There can be no doubt that the provisions of these sections were pertinent to and regulative of the method of operation of eastbound motor vehicles approaching and entering upon the intersection from Highway 47 and northbound vehicles approaching and entering upon it from Highway 61. It would be absurd to hold that the provisions of an ordinance which governed the reciprocal rights and duties of the operators of the motor vehicles involved in this case as they approached and entered the intersection thereupon instantly terminated when neither operator nor plaintiff could have changed the existing situation, and that other and different rights and duties attached.

*350 Neither of defendant's instructions embodying a reference to the ordinance does more than hypothesize the pertinent provisions thereof as an evidentiary fact to be considered with other facts and circumstances in evidence in determination of the duties and rights of plaintiff and Mr. Creech and defendant as the respective automobiles approached and entered the intersection. Obviously, the provisions of the ordinance have a bearing upon and are evidentiary factors in determination of the issue of whether the driver of either or both of the cars exercised the highest degree of care and whether plaintiff exercised ordinary care under the facts hypothesized in defendant's Instructions A, B and C as the cars approached and entered the intersection. The ordinance was material and relevant to the issues submitted in behalf of defendant.

Section 12 thereof placed upon the driver of the Creech car the duty to stop and thereafter to proceed cautiously, "yielding to vehicles approaching so closely as to constitute an immediate hazard * * *." That provision is free from ambiguity and the trial court could have done no more in the way of construing it than declare its terms to the jury. In effect, the court did that very thing in hypothesizing a finding that the ordinance "required vehicles traveling east on Highway 47 to come to a stop before entering said intersection" and that, after stopping, the Creech car "was driven forward into said intersection at a time when the automobile of defendant Blackwell was approaching the intersection from the south and was so close thereto as to constitute a hazard", etc. The fact that the court permitted the jury to find as a fact that the ordinance so declared rather than directing the jury that it so declared was favorable to plaintiff and could not have been prejudicial to her. The contention is denied.

The next contention is that Instruction A "erroneously places upon the plaintiff a higher duty than that of B. J.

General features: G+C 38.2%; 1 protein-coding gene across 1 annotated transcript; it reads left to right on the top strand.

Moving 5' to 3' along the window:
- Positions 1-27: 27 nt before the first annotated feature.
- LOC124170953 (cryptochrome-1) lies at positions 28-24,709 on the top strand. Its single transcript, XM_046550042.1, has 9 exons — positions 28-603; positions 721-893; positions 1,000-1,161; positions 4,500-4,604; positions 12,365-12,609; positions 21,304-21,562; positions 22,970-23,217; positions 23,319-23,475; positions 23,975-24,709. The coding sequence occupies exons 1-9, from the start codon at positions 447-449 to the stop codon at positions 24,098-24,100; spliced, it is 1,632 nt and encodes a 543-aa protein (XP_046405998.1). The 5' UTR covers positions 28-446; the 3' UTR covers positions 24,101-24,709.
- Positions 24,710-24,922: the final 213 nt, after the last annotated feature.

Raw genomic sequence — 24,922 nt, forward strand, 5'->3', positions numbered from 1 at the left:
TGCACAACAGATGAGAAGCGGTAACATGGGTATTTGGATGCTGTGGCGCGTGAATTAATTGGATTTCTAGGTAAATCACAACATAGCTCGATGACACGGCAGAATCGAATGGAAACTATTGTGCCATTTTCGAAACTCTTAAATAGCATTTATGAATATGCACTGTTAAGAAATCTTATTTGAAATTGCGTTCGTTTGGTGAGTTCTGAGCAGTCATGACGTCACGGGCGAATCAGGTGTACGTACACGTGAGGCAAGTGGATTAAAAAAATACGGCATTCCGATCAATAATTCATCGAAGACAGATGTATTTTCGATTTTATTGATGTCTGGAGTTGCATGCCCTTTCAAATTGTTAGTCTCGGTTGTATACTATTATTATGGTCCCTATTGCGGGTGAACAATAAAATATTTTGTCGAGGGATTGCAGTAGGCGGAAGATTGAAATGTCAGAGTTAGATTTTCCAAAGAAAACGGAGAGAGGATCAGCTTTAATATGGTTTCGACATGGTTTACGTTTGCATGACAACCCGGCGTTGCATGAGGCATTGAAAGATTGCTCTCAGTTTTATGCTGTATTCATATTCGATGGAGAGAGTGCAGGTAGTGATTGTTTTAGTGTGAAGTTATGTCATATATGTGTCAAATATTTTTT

Creech, the driver of the motor vehicle, in which plaintiff was riding. That of exercising the highest degree of care and that of knowing what she could have seen and known, and that of warning her husband before any danger became known to her." The instruction must be considered in the light of the evidence. The evidence shows that plaintiff did not rely solely upon her husband to determine whether they could safely enter the intersection. She also undertook to determine whether they could do so. She looked to see if the intersection was clear. She looked to the south and could see "as far up as you can see." She saw no oncoming car and "everything seemed perfectly safe." All of the evidence indisputably showed that defendant's car was within the range of plaintiff's vision and that she could have seen it. (The instruction, unlike the instruction condemned in Toburen v. Carter, Mo.Sup., 273 S.W.2d 161, 165, did not place upon her the absolute duty of seeing defendant's car. Rather it placed upon her the duty only of exercising ordinary care to see that which, upon looking to see, unquestionably she could have seen.) Under the evidence and plaintiff's own testimony the question of whether she was in the exercise of ordinary care in failing to see defendant's car became, and by the instruction was expressly made, a jury issue. Neither did the instruction require plaintiff to warn her husband "before any danger became known to her." To the contrary, it limited her duty to warn to the time when, in the exercise of ordinary care, the danger would have been manifest to her and in the exercise of ordinary care she could and should have warned him. Appellant's contentions above discussed are denied.

The next contention is that Instruction A was erroneous in declaring that plaintiff's failure to warn Mr. Creech, if the jury so found, "in any manner caused or contributed to cause the accident, then you will find that the plaintiff was contributorily negligent * * *", etc. Plaintiff says that contributory negligence to bar a plaintiff *351 must have constituted some part of the whole negligence which was the efficient or proximate cause of her injuries, and that the phrase "in any manner caused or contributed to cause" the accident erroneously enlarged the field of plaintiff's alleged and submitted negligence to any cause direct and proximate or indirect and remote. Cited in support thereof is Perkins v. Kansas City Southern R. Co., 329 Mo. 1190, 49 S.W.2d 103, 107.